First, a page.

Bill Clinton (search) was still our president, George Bush was still a Texas governor and John Edwards was still a trial lawyer.
The Twin Towers still stood and nearly 3,000 people in them still lived.
It was October 7, 1996.
The Yankees were en route to winning a World Series (search) and the then-reigning champ Atlanta Braves were losing one.
CNN (search) was the news network of record and its biggest competitor, MSNBC, was the greatest challenger to that record.
Few noticed this day eight years ago, yet another news challenger rising.
FOX News seemed like an oxymoron. Many in the media called us morons. Many laughed. Many more dismissed.
But Roger Ailes (search) didn't laugh and Rupert Murdoch (search) didn't dismiss. And my old friends and colleagues at CNBC, who claimed I had entered the witness protection program, soon grew to realize I had entered something a little more.
We had no news infrastructure or fancy bureaus — barely any bureaus at all. We had no state of the art equipment — barely much equipment at all. Our only saving grace was our only singular saving philosophy: News, fair and balanced.
People once laughed at that tag line. Little did they know it would tag quite a line and start a revolution among a nation of viewers sick of news being spoon-fed them and open to a news channel respectful of them.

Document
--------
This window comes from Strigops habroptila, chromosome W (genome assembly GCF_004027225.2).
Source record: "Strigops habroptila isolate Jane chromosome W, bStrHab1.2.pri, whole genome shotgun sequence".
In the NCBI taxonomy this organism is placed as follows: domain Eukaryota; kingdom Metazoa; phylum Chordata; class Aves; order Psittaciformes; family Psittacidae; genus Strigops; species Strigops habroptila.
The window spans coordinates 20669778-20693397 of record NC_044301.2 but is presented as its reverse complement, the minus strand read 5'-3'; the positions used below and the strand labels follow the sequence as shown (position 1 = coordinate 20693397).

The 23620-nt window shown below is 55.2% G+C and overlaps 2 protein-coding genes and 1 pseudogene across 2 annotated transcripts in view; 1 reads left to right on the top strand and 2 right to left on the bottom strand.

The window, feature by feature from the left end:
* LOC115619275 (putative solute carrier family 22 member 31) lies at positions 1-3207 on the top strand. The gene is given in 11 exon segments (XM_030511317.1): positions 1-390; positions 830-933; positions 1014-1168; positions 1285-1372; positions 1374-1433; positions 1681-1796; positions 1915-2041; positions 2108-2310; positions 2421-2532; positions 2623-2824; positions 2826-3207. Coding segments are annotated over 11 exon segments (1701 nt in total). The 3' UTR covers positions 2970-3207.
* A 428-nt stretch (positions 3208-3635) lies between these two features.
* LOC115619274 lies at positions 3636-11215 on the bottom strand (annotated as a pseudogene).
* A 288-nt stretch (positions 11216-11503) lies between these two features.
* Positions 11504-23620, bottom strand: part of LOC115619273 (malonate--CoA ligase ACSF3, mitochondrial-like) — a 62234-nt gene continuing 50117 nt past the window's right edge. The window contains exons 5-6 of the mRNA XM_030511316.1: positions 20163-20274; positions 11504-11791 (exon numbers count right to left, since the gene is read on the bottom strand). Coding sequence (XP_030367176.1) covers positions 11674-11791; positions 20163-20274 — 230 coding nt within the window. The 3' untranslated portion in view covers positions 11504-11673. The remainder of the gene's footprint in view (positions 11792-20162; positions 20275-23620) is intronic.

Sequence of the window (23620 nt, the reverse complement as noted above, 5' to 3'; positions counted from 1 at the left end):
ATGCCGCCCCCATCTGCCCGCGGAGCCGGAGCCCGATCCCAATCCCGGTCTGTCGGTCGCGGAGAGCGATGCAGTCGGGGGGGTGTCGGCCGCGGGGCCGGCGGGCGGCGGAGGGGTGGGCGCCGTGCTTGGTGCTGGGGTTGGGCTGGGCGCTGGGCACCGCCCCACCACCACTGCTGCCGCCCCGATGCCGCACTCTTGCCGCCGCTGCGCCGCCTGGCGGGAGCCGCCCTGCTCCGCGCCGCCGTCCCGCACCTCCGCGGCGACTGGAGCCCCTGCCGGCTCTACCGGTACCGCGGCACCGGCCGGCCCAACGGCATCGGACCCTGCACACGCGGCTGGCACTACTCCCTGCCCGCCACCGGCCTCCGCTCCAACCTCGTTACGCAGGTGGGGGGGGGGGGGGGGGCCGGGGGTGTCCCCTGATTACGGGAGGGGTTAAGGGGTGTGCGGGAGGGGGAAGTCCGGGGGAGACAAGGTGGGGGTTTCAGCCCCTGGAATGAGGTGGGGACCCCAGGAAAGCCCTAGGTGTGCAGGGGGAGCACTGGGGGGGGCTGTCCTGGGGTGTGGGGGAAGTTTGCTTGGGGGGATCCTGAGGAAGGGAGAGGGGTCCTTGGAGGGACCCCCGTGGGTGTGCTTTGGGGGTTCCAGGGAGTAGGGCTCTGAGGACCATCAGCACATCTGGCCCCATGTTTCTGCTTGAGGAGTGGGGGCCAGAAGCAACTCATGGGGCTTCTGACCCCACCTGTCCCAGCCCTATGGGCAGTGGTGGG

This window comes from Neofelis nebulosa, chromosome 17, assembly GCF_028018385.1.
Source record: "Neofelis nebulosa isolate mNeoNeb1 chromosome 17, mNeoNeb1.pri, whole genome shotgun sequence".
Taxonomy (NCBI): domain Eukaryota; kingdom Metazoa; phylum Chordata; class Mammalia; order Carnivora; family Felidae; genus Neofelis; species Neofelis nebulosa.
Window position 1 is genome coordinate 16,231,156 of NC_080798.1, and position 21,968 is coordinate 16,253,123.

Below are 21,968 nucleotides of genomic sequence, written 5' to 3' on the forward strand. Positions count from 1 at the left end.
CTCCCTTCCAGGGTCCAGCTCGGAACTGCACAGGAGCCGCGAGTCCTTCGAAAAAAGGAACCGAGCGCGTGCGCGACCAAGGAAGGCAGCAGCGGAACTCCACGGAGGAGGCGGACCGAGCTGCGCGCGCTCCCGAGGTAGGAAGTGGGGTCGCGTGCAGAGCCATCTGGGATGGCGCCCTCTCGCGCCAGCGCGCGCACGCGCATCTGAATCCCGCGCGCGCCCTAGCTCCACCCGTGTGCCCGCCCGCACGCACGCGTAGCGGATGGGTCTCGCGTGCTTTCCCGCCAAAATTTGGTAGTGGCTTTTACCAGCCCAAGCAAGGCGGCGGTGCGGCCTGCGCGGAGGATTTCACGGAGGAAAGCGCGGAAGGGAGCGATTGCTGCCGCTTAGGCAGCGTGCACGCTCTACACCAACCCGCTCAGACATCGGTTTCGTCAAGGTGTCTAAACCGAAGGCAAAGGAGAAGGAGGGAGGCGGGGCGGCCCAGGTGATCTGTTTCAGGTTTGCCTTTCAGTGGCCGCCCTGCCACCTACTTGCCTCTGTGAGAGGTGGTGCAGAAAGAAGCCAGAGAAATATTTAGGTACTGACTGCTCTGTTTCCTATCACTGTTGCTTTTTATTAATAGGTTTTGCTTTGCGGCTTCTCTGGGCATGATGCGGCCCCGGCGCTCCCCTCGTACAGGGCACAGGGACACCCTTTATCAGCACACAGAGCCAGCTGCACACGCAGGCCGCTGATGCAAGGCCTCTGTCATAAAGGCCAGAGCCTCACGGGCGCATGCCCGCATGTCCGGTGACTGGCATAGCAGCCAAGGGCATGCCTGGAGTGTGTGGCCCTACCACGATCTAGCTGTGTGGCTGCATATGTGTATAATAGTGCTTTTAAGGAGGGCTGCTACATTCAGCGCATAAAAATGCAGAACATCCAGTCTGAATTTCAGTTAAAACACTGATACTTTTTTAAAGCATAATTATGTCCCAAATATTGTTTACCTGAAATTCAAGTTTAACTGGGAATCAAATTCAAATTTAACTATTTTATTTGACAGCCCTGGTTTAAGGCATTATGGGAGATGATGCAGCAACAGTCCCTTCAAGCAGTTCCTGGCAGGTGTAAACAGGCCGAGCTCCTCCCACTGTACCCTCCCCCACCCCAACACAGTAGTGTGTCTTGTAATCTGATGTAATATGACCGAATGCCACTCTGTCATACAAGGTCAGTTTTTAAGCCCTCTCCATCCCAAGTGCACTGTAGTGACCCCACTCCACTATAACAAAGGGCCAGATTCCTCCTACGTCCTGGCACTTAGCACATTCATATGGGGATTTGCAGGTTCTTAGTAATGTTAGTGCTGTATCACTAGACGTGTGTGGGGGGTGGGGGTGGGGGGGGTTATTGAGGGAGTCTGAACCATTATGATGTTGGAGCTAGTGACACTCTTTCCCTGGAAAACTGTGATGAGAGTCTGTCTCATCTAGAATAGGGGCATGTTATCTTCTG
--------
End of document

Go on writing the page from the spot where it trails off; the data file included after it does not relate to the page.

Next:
When Roger Ailes asked me how I would present business news differently, I told him, I would simply try to do it fairly.
I'd remind viewers that some CEOs are crooks, but not all, and that some companies are bad, but not all.
I told him I would report on one and all. Reminding viewers that there is much wrong with capitalism, but much more that is right.
And I wouldn't act like the smartest kid in the class, mainly because, as Roger reminded me, I "wasn't" the smartest kid in the class.
I knew enough to believe that business news needn't be dull.
That was then. I hope people view it differently now. That we business anchors don't have to be so darn serious, or so self-important now!
It took a channel like FOX to change people's views because it took a channel like FOX to, finally, respect people's views.
The rest, as they say, is history.
Happy anniversary and thank you for making it possible.
Watch Neil Cavuto weekdays at 4 p.m. ET on "Your World with Cavuto" and send your comments to email@example.com
Neil Cavuto serves as senior vice president, anchor and managing editor for both FOX News Channel (FNC) and FOX Business Network (FBN). He is anchor of FNC's Your World - the number one rated cable news program for the 4 p.m. timeslot - as well as the FNC Saturday show Cavuto on Business. He also hosts Cavuto on FBN weeknights at 8 p.m. In addition to anchoring daily programs and breaking news specials on FNC and FBN, Cavuto oversees business news content for both networks and FNC's weekend business shows, including Bulls & Bears, Forbes on Fox, and Cashin' In.